This book argues that nationalisms in the Arab Middle East were colonial constructs to legitimize the colonially created nation states. Such states were structured in a manner that guaranteed their behavior as colonies after their independence. Their dependence was in fact the condition for their formal independence. The book contrasts these colonially introduced national identities to the pre colonial Islamic identity the revolved around the concepts of Umma and Dawla. Both concepts have not yet been adequately dealt with in English and have usually been mistranslated into "nation" and "state" respectively. The book provides a thorough explanation of these concepts by studying canonical Sunni and Shiite Islamic texts of political theory and jurisprudence. The book also shows that understanding such concepts might explain how public opinion is formed in the Middle East and how Arab governments gain and loose legitimacy. Finally the book traces the local elites, failed attempts to reconcile the colonially introduced identity that revolves around the colonially created nation state and the native culture that sets political allegiance in the whole Muslim community. Such a failure allowed the Dawla, a non-territorial, non-sovereign form of organization whose allegiance lies with the whole Muslim Umma, to reemerge as a means of social, political in sometimes military, form of organization, thus the variety of non state Islamic actors throughout the region. -- Publisher description.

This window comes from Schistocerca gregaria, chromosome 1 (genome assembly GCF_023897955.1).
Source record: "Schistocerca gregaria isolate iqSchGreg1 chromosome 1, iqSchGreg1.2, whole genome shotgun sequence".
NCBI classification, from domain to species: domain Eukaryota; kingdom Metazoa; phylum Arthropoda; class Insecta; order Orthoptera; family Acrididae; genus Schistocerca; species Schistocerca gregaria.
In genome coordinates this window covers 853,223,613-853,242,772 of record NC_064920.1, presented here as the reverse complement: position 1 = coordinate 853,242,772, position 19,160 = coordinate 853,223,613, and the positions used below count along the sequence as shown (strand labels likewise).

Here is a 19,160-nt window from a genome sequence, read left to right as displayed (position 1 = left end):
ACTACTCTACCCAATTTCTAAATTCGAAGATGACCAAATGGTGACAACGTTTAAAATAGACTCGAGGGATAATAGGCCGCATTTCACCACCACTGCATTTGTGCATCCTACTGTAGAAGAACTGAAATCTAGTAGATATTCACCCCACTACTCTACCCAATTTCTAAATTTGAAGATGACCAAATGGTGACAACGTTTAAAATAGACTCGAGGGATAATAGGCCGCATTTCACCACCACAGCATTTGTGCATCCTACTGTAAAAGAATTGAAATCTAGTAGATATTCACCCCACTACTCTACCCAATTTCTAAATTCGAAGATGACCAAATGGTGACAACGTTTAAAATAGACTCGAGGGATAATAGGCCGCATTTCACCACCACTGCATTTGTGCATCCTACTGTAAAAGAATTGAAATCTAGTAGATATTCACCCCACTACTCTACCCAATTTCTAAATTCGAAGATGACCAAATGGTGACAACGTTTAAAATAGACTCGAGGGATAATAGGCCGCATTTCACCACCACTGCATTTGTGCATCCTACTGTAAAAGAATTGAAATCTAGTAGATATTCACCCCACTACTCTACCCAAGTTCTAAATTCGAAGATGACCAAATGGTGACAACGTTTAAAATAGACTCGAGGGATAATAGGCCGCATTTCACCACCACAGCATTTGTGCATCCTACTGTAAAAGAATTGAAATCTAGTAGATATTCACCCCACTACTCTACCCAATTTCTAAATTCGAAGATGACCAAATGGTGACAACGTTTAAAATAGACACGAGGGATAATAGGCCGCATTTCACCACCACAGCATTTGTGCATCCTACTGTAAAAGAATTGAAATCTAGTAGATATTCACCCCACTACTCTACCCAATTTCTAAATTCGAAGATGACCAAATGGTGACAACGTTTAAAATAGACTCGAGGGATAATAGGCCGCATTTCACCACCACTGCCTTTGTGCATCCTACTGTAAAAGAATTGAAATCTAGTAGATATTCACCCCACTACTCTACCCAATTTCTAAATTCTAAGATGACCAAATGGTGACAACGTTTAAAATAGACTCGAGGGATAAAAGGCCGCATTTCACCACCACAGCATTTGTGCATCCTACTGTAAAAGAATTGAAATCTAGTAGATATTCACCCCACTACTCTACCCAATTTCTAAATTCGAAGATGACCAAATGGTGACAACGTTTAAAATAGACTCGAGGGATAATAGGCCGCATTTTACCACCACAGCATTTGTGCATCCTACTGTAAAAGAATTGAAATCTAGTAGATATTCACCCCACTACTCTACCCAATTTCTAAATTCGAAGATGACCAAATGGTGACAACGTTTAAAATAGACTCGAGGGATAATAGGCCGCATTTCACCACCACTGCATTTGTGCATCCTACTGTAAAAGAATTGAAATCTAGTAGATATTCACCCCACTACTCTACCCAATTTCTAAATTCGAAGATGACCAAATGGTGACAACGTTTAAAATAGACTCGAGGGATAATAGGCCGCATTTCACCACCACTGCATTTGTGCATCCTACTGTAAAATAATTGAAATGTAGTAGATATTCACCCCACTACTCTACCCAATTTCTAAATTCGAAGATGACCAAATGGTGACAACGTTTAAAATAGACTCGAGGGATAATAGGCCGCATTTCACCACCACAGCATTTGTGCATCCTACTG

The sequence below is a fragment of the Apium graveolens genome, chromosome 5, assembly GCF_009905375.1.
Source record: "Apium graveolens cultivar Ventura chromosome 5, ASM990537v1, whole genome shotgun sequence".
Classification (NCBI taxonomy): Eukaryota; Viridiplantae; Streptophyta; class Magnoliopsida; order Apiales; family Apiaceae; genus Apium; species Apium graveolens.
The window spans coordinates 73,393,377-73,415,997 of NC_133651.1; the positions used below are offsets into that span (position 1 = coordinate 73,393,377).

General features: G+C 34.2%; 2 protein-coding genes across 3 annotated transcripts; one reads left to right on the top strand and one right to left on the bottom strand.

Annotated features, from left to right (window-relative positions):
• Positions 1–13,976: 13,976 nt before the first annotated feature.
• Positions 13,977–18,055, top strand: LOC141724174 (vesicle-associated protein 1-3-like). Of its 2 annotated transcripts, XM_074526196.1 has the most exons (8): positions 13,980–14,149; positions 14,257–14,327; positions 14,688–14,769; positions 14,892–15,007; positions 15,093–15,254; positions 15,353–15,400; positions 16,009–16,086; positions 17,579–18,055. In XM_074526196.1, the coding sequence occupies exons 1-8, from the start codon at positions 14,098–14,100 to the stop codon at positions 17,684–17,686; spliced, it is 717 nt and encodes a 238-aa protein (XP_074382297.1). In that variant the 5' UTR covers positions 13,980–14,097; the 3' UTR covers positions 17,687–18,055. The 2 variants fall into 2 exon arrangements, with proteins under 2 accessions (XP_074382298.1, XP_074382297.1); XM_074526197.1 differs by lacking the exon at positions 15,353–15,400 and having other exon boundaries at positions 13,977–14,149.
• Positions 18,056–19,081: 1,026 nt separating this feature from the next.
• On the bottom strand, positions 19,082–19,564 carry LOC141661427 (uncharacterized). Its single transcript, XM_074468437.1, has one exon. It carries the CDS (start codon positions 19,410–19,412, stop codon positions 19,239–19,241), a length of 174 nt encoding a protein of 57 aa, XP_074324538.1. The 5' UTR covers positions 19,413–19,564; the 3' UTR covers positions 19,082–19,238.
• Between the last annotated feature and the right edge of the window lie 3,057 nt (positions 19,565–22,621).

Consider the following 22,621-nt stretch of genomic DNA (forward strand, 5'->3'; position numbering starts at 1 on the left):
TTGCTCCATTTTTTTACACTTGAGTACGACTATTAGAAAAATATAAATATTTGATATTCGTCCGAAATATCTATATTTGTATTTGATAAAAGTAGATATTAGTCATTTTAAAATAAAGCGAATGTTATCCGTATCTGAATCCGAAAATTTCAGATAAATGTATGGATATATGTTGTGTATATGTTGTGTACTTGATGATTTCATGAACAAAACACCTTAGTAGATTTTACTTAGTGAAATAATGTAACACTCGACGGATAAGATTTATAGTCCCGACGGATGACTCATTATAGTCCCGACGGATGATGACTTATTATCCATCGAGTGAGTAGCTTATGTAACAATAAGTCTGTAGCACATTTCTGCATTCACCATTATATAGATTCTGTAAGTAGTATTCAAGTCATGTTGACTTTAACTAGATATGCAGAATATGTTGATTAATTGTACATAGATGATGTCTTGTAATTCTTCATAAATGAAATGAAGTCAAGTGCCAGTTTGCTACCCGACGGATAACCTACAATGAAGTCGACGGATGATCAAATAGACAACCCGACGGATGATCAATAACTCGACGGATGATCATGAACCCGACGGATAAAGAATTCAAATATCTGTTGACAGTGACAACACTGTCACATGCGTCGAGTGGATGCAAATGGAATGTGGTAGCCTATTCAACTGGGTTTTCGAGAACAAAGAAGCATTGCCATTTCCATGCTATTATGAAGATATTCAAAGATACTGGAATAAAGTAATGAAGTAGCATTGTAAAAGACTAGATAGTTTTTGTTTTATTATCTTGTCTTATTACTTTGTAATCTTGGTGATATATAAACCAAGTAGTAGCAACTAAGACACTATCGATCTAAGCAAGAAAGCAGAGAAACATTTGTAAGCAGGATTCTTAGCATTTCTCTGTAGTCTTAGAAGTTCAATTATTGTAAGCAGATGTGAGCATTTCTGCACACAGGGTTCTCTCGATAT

London ; Ann Arbor, MI :
Includes bibliographical references (pages 218-230) and index.